Metropolitan urban. The Whau River catchment is located in Auckland, Aotearoa-New Zealand's largest city. This catchment includes urban and industrial areas and contains some of metropolitan Auckland’s highest anthropogenic pollutant concentrations, reflecting a range of inputs (urban stormwater, commercial/industrial site runoff, combined sewage overflows, urban litter).
Mixed productive land use. A catchment will be selected in the Nelson-Tasman region to provide a “mountain-to-sea” study site with headwaters originating in DOC estate and exotic forest before entering the plains, one of Aotearoa-New Zealand's most productive horticultural areas.
Determining microplastic pollution risks
To address microplastic impacts, we will focus on how microplastics act as a direct chemical contaminant source, adsorb contaminants and make them bioavailable, and microbial interactions in these processes.
This work will link to studies defining the ecotoxicology and ecological effects of microplastics in representative ecosystems.
Interactions between plastics and the environment
The way plastics interact with the environment can affect their risk to ecosystem and animal health. To look at the some of the ways plastics can affect our marine environment we are running a series of experiments where we put plastics out into the sea and look at what starts living on their surface, and what chemicals become associated with them. We are also look at how these things can affect the plastics themselves, for example are the things that grow on them assisting with their breakdown.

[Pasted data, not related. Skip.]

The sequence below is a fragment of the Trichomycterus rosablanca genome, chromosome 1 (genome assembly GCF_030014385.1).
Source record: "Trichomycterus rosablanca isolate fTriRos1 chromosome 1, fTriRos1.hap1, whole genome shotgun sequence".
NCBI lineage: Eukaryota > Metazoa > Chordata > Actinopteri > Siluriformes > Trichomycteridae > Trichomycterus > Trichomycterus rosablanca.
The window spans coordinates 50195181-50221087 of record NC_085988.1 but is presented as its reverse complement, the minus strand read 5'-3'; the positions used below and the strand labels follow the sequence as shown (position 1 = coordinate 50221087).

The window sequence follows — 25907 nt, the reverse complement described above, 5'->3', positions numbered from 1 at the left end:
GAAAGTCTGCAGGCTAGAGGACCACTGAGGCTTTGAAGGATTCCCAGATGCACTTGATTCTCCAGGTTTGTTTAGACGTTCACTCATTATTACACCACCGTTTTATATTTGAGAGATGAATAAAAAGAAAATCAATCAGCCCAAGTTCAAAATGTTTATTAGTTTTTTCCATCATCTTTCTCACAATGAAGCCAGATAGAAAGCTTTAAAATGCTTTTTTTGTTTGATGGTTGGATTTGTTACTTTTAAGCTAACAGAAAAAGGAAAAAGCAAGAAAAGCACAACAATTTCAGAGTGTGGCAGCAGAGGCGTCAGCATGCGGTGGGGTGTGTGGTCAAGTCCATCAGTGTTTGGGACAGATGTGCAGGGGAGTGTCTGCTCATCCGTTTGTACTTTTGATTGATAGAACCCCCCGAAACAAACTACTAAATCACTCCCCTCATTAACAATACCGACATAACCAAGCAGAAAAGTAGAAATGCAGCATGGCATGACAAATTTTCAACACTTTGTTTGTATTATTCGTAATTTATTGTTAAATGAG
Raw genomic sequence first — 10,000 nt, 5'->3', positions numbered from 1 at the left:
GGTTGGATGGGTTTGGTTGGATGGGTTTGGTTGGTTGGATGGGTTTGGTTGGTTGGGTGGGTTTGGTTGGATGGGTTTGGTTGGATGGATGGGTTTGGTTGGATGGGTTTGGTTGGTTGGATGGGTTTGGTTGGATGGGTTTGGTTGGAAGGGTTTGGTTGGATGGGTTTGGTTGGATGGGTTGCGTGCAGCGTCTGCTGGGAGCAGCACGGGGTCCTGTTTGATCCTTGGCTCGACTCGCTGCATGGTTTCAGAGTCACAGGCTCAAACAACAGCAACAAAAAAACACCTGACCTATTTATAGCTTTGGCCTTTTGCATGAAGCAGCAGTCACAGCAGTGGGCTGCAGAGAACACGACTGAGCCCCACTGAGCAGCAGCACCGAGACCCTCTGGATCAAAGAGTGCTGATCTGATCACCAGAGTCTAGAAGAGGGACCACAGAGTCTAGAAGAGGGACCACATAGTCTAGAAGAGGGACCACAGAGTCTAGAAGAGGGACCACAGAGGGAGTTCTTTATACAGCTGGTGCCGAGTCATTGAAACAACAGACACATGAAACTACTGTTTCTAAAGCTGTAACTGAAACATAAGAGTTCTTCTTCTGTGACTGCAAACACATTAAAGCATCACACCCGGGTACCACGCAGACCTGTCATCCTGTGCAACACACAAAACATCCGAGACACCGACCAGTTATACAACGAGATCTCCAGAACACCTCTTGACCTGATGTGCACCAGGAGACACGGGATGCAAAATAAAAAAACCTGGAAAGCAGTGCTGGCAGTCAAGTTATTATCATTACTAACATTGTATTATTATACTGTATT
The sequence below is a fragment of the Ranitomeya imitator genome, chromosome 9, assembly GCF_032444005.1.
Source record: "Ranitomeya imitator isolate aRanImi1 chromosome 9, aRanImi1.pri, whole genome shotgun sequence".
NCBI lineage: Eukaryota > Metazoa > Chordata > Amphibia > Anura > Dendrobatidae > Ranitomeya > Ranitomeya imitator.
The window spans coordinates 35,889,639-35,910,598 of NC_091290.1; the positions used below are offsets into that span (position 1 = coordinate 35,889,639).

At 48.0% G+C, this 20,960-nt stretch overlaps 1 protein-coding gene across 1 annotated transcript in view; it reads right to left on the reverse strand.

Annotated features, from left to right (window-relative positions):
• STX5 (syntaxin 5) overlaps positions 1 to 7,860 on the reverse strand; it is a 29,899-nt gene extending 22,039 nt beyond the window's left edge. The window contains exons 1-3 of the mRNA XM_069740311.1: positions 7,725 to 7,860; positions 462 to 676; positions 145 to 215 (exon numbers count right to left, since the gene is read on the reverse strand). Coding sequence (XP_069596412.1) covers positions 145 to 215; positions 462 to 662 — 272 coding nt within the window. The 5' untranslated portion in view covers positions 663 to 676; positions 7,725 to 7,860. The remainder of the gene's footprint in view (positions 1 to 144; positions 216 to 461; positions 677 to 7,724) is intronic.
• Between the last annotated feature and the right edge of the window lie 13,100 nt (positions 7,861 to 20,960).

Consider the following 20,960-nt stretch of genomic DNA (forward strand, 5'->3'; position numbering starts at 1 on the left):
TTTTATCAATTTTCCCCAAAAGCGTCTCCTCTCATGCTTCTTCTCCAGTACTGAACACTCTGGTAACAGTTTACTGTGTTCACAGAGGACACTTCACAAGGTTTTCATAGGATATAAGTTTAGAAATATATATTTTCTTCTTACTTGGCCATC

Between March and August 2019 a pilot study was conducted at the Port of Lyttelton, Christchurch, to look at the biofilms that develop on two different plastics, Nylon and oxo-PE, which are commonly found in marine litter. The samples from this experiment are currently being analysed.
What are microplastics ?
Microplastics are pieces of plastic less than 5mm in size. They are either made for purpose (primary microplastics) such as those used in industrial processes, personal and domestic care products, glitter or the preproduction pellets (nurdles) that is how plastics is transported around the world. Microplastics can be the breakdown products (secondary microplastics) of large plastic items, from food packaging to car lights. There is estimated to be >15 trillion pieces of microplastic debris in the world’s oceans, 80% of which originate from land-based activities.
Worldwide there is increasing public and regulatory concern about the impact of microplastics on our environment, food, and health. International research demonstrates microplastics are pervasive in the environment. This problem has been likened to climate change due to its global scale and the magnitude of potential risks it poses to ecosystem health and resilience, human health, and the economy.